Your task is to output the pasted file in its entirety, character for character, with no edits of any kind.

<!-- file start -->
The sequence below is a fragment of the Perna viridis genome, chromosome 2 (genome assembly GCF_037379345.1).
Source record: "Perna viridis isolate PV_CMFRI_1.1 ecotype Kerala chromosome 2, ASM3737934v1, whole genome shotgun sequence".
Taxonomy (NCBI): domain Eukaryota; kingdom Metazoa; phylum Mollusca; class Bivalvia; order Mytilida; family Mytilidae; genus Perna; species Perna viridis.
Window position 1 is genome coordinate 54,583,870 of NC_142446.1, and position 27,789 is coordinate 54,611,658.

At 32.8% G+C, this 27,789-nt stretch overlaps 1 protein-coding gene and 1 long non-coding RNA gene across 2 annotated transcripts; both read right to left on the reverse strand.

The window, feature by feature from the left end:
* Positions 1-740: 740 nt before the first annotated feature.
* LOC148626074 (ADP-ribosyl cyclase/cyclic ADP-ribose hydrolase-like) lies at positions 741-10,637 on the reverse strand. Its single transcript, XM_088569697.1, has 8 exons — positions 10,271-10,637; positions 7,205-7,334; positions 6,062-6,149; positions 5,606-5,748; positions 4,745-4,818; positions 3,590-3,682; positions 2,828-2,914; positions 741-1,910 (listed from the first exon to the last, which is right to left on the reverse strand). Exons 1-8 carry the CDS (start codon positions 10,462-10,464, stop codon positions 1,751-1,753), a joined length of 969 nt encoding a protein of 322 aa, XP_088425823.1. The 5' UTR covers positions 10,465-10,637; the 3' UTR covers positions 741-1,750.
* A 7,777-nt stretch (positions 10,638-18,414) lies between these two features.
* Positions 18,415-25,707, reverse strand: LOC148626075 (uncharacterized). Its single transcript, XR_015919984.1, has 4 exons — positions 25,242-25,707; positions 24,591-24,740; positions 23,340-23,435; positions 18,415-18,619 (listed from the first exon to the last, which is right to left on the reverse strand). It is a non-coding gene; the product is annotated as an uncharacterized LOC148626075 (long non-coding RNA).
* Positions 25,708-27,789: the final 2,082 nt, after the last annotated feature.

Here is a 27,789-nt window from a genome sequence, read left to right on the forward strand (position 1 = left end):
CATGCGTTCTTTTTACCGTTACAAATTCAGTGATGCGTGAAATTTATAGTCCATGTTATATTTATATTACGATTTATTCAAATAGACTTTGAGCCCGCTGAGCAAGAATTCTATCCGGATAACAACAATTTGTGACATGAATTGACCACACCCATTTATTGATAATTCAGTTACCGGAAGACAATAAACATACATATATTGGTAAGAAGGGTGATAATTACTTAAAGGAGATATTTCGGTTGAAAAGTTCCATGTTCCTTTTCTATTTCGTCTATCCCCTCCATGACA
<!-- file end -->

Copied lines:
The sequence below is a fragment of the Perna viridis genome, chromosome 2 (genome assembly GCF_037379345.1).
Source record: "Perna viridis isolate PV_CMFRI_1.1 ecotype Kerala chromosome 2, ASM3737934v1, whole genome shotgun sequence".
Taxonomy (NCBI): domain Eukaryota; kingdom Metazoa; phylum Mollusca; class Bivalvia; order Mytilida; family Mytilidae; genus Perna; species Perna viridis.
Window position 1 is genome coordinate 54,583,870 of NC_142446.1, and position 27,789 is coordinate 54,611,658.

At 32.8% G+C, this 27,789-nt stretch overlaps 1 protein-coding gene and 1 long non-coding RNA gene across 2 annotated transcripts; both read right to left on the reverse strand.

The window, feature by feature from the left end:
* Positions 1-740: 740 nt before the first annotated feature.
* LOC148626074 (ADP-ribosyl cyclase/cyclic ADP-ribose hydrolase-like) lies at positions 741-10,637 on the reverse strand. Its single transcript, XM_088569697.1, has 8 exons — positions 10,271-10,637; positions 7,205-7,334; positions 6,062-6,149; positions 5,606-5,748; positions 4,745-4,818; positions 3,590-3,682; positions 2,828-2,914; positions 741-1,910 (listed from the first exon to the last, which is right to left on the reverse strand). Exons 1-8 carry the CDS (start codon positions 10,462-10,464, stop codon positions 1,751-1,753), a joined length of 969 nt encoding a protein of 322 aa, XP_088425823.1. The 5' UTR covers positions 10,465-10,637; the 3' UTR covers positions 741-1,750.
* A 7,777-nt stretch (positions 10,638-18,414) lies between these two features.
* Positions 18,415-25,707, reverse strand: LOC148626075 (uncharacterized). Its single transcript, XR_015919984.1, has 4 exons — positions 25,242-25,707; positions 24,591-24,740; positions 23,340-23,435; positions 18,415-18,619 (listed from the first exon to the last, which is right to left on the reverse strand). It is a non-coding gene; the product is annotated as an uncharacterized LOC148626075 (long non-coding RNA).
* Positions 25,708-27,789: the final 2,082 nt, after the last annotated feature.

Here is a 27,789-nt window from a genome sequence, read left to right on the forward strand (position 1 = left end):
CATGCGTTCTTTTTACCGTTACAAATTCAGTGATGCGTGAAATTTATAGTCCATGTTATATTTATATTACGATTTATTCAAATAGACTTTGAGCCCGCTGAGCAAGAATTCTATCCGGATAACAACAATTTGTGACATGAATTGACCACACCCATTTATTGATAATTCAGTTACCGGAAGACAATAAACATACATATATTGGTAAGAAGGGTGATAATTACTTAAAGGAGATATTTCGGTTGAAAAGTTCCATGTTCCTTTTCTATTTCGTCTATCCCCTCCATGACA